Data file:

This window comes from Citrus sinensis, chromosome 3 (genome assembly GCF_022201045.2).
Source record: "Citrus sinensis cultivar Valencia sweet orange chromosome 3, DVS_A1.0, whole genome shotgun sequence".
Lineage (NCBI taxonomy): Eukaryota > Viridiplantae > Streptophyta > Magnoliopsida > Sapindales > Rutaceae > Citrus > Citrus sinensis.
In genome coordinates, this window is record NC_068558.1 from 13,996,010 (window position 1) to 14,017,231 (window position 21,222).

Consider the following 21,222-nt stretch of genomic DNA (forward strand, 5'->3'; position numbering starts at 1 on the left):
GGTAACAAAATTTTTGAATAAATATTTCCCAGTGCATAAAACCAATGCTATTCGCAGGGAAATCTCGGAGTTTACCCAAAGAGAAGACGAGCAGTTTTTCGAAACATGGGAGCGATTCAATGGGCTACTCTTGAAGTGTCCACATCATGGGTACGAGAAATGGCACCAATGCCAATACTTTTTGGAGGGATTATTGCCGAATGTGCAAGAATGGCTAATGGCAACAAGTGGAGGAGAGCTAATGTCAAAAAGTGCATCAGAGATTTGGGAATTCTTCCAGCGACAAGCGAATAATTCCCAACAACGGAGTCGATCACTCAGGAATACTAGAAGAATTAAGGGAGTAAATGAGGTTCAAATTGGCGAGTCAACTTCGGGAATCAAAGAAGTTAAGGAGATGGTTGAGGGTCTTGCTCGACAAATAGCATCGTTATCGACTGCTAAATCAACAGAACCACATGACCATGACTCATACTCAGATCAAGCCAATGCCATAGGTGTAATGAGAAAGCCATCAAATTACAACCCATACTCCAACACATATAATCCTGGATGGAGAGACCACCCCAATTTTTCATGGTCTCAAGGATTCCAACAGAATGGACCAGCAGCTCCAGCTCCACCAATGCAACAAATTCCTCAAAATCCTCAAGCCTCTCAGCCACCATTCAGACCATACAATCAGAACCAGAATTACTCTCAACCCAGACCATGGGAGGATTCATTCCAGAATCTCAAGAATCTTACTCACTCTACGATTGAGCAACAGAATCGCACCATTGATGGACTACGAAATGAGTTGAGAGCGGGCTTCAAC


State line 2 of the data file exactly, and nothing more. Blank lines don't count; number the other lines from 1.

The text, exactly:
Source record: "Citrus sinensis cultivar Valencia sweet orange chromosome 3, DVS_A1.0, whole genome shotgun sequence".